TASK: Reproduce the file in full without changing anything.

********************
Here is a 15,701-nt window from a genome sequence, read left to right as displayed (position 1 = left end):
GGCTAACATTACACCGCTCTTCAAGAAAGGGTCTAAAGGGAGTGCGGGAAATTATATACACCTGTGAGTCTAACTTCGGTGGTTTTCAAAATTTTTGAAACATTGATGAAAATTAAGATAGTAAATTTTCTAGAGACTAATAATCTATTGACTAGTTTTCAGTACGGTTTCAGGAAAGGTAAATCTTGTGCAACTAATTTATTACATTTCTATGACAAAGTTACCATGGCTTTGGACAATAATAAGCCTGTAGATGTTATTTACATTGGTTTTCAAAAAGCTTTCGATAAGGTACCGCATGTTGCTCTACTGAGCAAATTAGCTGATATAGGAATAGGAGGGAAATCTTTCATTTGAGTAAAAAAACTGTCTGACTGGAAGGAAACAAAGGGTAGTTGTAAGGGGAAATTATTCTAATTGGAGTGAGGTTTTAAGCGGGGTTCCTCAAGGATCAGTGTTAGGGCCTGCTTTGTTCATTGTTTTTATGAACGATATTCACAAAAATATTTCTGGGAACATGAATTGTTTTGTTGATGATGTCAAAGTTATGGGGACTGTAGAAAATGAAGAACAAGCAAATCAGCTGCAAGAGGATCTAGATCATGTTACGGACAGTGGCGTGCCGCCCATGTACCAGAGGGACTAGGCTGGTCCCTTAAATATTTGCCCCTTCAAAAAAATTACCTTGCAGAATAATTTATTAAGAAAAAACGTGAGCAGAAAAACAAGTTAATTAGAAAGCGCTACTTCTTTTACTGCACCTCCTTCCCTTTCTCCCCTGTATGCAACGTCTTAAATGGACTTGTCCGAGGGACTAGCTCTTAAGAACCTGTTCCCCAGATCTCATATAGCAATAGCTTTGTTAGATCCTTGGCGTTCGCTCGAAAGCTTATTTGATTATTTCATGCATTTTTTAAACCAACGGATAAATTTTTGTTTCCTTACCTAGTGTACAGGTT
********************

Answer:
Here is a 15,701-nt window from a genome sequence, read left to right as displayed (position 1 = left end):
GGCTAACATTACACCGCTCTTCAAGAAAGGGTCTAAAGGGAGTGCGGGAAATTATATACACCTGTGAGTCTAACTTCGGTGGTTTTCAAAATTTTTGAAACATTGATGAAAATTAAGATAGTAAATTTTCTAGAGACTAATAATCTATTGACTAGTTTTCAGTACGGTTTCAGGAAAGGTAAATCTTGTGCAACTAATTTATTACATTTCTATGACAAAGTTACCATGGCTTTGGACAATAATAAGCCTGTAGATGTTATTTACATTGGTTTTCAAAAAGCTTTCGATAAGGTACCGCATGTTGCTCTACTGAGCAAATTAGCTGATATAGGAATAGGAGGGAAATCTTTCATTTGAGTAAAAAAACTGTCTGACTGGAAGGAAACAAAGGGTAGTTGTAAGGGGAAATTATTCTAATTGGAGTGAGGTTTTAAGCGGGGTTCCTCAAGGATCAGTGTTAGGGCCTGCTTTGTTCATTGTTTTTATGAACGATATTCACAAAAATATTTCTGGGAACATGAATTGTTTTGTTGATGATGTCAAAGTTATGGGGACTGTAGAAAATGAAGAACAAGCAAATCAGCTGCAAGAGGATCTAGATCATGTTACGGACAGTGGCGTGCCGCCCATGTACCAGAGGGACTAGGCTGGTCCCTTAAATATTTGCCCCTTCAAAAAAATTACCTTGCAGAATAATTTATTAAGAAAAAACGTGAGCAGAAAAACAAGTTAATTAGAAAGCGCTACTTCTTTTACTGCACCTCCTTCCCTTTCTCCCCTGTATGCAACGTCTTAAATGGACTTGTCCGAGGGACTAGCTCTTAAGAACCTGTTCCCCAGATCTCATATAGCAATAGCTTTGTTAGATCCTTGGCGTTCGCTCGAAAGCTTATTTGATTATTTCATGCATTTTTTAAACCAACGGATAAATTTTTGTTTCCTTACCTAGTGTACAGGTT